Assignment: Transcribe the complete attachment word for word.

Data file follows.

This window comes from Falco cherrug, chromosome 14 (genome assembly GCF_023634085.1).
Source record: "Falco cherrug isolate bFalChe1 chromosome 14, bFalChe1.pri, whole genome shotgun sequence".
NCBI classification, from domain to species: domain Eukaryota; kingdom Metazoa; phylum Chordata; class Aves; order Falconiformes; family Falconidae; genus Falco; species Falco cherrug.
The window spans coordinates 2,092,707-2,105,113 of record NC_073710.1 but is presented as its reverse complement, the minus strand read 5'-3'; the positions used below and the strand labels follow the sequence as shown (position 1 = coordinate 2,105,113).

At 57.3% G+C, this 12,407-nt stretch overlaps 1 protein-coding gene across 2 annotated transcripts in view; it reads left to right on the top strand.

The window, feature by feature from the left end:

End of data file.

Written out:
This window comes from Falco cherrug, chromosome 14 (genome assembly GCF_023634085.1).
Source record: "Falco cherrug isolate bFalChe1 chromosome 14, bFalChe1.pri, whole genome shotgun sequence".
NCBI classification, from domain to species: domain Eukaryota; kingdom Metazoa; phylum Chordata; class Aves; order Falconiformes; family Falconidae; genus Falco; species Falco cherrug.
The window spans coordinates 2,092,707-2,105,113 of record NC_073710.1 but is presented as its reverse complement, the minus strand read 5'-3'; the positions used below and the strand labels follow the sequence as shown (position 1 = coordinate 2,105,113).

At 57.3% G+C, this 12,407-nt stretch overlaps 1 protein-coding gene across 2 annotated transcripts in view; it reads left to right on the top strand.

The window, feature by feature from the left end: